The Oyster World Rally is a 27,000 mile circumnavigation

Alexis Eyre is a UK marketing manager at launch specialist agency Five by Five & member of the British Marine Sailing Committee. This is Alexis’s view on how Oyster could relaunch.

Oyster is back. With new owner Richard Hadida at the helm, now’s the perfect opportunity to relaunch, both to the industry and customers.

But it’s not as simple as just emerging from the depths. Oyster’s investors pulled out and the brand fell into administration this February, with £80m on the books and an unsettled £7.3m claim against it. Relaunching is contentious, and could prove particularly thorny. As an outsider looking in, it also allows ample room for growth.


Innumerable suppliers, big and small, lost a lot of money when Oyster went bust – it’s no surprise its industry reputation is damaged.

If negotiating robust contracts with old suppliers fails, then maybe rather than just a rebrand, a rename might be in order.

To consumers, though, it’s still considered a true, heritage British brand. Does Oyster risk alienating its suppliers, or its end-users?

Maybe they take Google and Alphabet’s route – set up a holding company with a good reputation. So for business-to-business activity, suppliers only deal with the holding company, including all contracts. Consumers deal with Oyster, the brand.

Until its internal industry reputation is restored, everything else risks remaining stagnant.


Oyster has an enviable order book and strong brand equity among consumers – now’s the chance to ensure its marketing breaks the marine mold. It should aim to apply marketing experiences that are ahead of the game, rather than in league or behind competitors.

There’s every opportunity to be AI or AI pioneers, or to just get better at programmatic advertising. It needs to become a market leader that other industries will look to for inspiration – not the other way round. To do this, marketing needs to be a core discipline, not an afterthought.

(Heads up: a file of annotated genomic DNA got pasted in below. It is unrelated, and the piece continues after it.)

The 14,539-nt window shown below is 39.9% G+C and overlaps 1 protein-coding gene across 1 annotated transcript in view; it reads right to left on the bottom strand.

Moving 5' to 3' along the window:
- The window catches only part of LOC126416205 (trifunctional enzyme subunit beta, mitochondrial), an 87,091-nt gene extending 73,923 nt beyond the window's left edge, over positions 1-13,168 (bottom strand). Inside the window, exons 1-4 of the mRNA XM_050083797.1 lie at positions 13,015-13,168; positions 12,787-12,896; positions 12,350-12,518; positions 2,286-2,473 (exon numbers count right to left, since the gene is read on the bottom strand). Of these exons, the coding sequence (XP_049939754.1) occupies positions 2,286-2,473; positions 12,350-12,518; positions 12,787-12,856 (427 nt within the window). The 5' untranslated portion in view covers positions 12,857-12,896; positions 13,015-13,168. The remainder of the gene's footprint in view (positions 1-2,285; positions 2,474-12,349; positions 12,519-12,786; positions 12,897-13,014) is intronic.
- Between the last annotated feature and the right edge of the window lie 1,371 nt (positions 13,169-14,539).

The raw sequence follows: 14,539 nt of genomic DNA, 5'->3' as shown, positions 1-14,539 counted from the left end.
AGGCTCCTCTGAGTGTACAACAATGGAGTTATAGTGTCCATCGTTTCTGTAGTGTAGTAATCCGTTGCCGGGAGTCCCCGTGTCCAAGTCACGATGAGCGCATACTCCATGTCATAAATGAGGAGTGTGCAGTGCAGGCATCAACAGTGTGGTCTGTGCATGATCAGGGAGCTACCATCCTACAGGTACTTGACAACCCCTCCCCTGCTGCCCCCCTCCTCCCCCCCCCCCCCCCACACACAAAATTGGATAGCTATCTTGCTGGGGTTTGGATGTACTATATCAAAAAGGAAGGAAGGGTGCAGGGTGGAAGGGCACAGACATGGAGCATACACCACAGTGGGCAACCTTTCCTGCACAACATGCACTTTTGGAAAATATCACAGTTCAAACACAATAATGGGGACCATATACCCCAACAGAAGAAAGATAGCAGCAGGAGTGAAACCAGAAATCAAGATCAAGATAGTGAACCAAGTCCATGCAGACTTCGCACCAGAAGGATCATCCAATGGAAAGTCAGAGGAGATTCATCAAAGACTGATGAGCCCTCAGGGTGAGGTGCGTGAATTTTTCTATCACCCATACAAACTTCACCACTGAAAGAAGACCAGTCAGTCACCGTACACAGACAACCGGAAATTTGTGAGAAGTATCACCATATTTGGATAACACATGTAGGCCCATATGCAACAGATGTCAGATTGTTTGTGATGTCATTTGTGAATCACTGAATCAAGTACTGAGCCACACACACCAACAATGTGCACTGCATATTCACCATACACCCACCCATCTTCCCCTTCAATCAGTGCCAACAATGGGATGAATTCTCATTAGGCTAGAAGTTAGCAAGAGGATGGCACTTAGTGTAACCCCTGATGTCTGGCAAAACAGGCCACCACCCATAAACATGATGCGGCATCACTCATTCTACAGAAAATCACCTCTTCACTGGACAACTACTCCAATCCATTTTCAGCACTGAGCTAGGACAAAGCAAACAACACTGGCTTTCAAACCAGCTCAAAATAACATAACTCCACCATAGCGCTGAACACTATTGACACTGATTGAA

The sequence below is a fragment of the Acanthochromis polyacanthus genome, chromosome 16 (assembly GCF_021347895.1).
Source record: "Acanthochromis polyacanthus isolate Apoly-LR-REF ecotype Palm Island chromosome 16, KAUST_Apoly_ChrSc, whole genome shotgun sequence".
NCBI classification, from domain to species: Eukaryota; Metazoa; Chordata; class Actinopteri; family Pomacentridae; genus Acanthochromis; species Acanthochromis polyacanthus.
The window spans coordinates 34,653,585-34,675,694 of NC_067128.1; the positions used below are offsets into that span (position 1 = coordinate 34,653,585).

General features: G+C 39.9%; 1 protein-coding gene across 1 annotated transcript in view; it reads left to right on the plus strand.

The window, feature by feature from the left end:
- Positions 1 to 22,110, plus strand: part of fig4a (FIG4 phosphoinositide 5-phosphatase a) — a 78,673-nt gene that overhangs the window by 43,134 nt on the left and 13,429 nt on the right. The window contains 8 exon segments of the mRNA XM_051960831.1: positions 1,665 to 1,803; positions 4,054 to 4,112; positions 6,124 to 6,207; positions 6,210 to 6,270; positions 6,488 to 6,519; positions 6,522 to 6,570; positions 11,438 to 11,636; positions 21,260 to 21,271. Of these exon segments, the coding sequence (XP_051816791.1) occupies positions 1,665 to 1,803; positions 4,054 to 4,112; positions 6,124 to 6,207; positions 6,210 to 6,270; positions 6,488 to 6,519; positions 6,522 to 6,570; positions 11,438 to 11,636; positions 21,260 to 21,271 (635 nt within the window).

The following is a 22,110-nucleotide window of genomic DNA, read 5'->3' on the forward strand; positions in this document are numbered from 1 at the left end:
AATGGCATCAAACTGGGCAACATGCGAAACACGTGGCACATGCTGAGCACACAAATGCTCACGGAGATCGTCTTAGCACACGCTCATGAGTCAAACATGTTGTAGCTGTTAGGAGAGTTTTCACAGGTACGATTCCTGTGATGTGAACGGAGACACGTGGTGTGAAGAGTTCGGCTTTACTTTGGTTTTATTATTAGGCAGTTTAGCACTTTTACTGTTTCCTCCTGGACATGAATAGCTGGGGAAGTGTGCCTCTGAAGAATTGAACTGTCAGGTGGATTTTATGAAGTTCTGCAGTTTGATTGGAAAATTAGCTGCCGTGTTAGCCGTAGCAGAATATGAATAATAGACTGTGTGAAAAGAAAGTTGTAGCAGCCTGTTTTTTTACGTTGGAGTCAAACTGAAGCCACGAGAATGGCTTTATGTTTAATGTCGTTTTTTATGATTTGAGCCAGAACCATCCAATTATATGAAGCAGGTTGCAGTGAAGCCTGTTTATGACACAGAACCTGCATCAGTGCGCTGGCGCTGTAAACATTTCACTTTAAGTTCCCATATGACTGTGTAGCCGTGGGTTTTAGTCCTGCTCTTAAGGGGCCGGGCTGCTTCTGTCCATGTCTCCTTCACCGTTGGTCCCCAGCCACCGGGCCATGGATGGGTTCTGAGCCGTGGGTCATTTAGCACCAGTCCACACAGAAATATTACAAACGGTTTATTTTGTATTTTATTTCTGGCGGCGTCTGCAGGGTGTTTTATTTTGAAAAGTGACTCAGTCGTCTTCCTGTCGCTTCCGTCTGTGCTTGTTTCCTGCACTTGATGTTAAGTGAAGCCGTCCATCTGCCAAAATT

Relaunching has to prove something – it has to legitimise Oyster’s future. What better way to do that than by totally reimagining its brand, vision, imagery and messaging – underpinned by its heritage as a quality British brand.


As the world moves on, so does the marine industry. Five by Five’s recent Launch Marketing Report shows that millenials associate launches with innovation. The nature of the luxury market means that boats now wrestle with super-cars and other industries.  Oyster must reassess its competitors, marine and otherwise, and build creatively compelling marketing campaigns with inspiration from outside the industry.

Oyster’s technology and actual sense of adventure already rivals sports cars, but younger generations just haven’t been given the chance to experience it.By making it more accessible, by directly targeting them, Oyster can ensure the next batch of customers will be those who aspire for thrills and luxury; people who make a conscious decision to invest in the brand, rather than being lured into another industry entirely by default.

Oyster has 45 years of history under its belt. To flourish in the next 45, it must be sensitive when rebuilding confidence within the industry, taking a more pioneering marketing approach to re-launching its brand.


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